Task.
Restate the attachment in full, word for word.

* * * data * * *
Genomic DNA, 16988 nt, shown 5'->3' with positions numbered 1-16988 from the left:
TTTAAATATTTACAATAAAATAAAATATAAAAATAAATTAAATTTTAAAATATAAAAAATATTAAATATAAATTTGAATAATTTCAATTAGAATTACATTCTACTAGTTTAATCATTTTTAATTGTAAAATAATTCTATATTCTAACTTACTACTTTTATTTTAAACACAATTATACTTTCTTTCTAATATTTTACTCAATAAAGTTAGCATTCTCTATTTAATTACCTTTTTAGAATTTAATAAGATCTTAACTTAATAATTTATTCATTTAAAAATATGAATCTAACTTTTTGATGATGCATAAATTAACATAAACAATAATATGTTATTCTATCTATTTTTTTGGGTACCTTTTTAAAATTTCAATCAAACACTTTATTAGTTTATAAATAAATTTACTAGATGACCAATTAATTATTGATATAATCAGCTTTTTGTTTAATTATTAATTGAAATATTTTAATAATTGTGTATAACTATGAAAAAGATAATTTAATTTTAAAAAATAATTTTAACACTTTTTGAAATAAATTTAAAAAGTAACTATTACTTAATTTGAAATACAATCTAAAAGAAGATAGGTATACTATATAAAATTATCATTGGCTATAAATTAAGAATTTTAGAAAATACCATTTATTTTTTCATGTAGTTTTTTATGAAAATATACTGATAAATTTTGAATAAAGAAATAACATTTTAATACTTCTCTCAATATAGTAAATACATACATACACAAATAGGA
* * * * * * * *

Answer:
Genomic DNA, 16988 nt, shown 5'->3' with positions numbered 1-16988 from the left:
TTTAAATATTTACAATAAAATAAAATATAAAAATAAATTAAATTTTAAAATATAAAAAATATTAAATATAAATTTGAATAATTTCAATTAGAATTACATTCTACTAGTTTAATCATTTTTAATTGTAAAATAATTCTATATTCTAACTTACTACTTTTATTTTAAACACAATTATACTTTCTTTCTAATATTTTACTCAATAAAGTTAGCATTCTCTATTTAATTACCTTTTTAGAATTTAATAAGATCTTAACTTAATAATTTATTCATTTAAAAATATGAATCTAACTTTTTGATGATGCATAAATTAACATAAACAATAATATGTTATTCTATCTATTTTTTTGGGTACCTTTTTAAAATTTCAATCAAACACTTTATTAGTTTATAAATAAATTTACTAGATGACCAATTAATTATTGATATAATCAGCTTTTTGTTTAATTATTAATTGAAATATTTTAATAATTGTGTATAACTATGAAAAAGATAATTTAATTTTAAAAAATAATTTTAACACTTTTTGAAATAAATTTAAAAAGTAACTATTACTTAATTTGAAATACAATCTAAAAGAAGATAGGTATACTATATAAAATTATCATTGGCTATAAATTAAGAATTTTAGAAAATACCATTTATTTTTTCATGTAGTTTTTTATGAAAATATACTGATAAATTTTGAATAAAGAAATAACATTTTAATACTTCTCTCAATATAGTAAATACATACATACACAAATAGGA